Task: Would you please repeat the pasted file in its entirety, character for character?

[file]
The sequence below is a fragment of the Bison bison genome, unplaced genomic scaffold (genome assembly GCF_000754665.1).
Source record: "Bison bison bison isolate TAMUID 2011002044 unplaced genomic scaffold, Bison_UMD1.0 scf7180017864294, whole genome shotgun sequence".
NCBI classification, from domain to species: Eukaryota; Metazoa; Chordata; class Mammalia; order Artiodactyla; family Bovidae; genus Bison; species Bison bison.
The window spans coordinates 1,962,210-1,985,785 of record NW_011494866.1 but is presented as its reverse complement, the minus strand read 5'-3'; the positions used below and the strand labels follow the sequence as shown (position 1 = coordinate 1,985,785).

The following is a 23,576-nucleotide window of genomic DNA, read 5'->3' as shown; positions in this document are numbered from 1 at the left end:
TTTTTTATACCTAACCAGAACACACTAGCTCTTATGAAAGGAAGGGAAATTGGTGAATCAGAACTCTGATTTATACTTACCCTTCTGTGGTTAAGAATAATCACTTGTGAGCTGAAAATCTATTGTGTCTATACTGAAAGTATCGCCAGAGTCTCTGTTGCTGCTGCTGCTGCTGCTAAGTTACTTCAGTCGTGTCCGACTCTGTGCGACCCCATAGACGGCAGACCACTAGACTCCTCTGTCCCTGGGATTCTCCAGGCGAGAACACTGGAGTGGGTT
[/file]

The sequence below is a fragment of the Bison bison genome, unplaced genomic scaffold (genome assembly GCF_000754665.1).
Source record: "Bison bison bison isolate TAMUID 2011002044 unplaced genomic scaffold, Bison_UMD1.0 scf7180017864294, whole genome shotgun sequence".
NCBI classification, from domain to species: Eukaryota; Metazoa; Chordata; class Mammalia; order Artiodactyla; family Bovidae; genus Bison; species Bison bison.
The window spans coordinates 1,962,210-1,985,785 of record NW_011494866.1 but is presented as its reverse complement, the minus strand read 5'-3'; the positions used below and the strand labels follow the sequence as shown (position 1 = coordinate 1,985,785).

The following is a 23,576-nucleotide window of genomic DNA, read 5'->3' as shown; positions in this document are numbered from 1 at the left end:
TTTTTTATACCTAACCAGAACACACTAGCTCTTATGAAAGGAAGGGAAATTGGTGAATCAGAACTCTGATTTATACTTACCCTTCTGTGGTTAAGAATAATCACTTGTGAGCTGAAAATCTATTGTGTCTATACTGAAAGTATCGCCAGAGTCTCTGTTGCTGCTGCTGCTGCTGCTAAGTTACTTCAGTCGTGTCCGACTCTGTGCGACCCCATAGACGGCAGACCACTAGACTCCTCTGTCCCTGGGATTCTCCAGGCGAGAACACTGGAGTGGGTT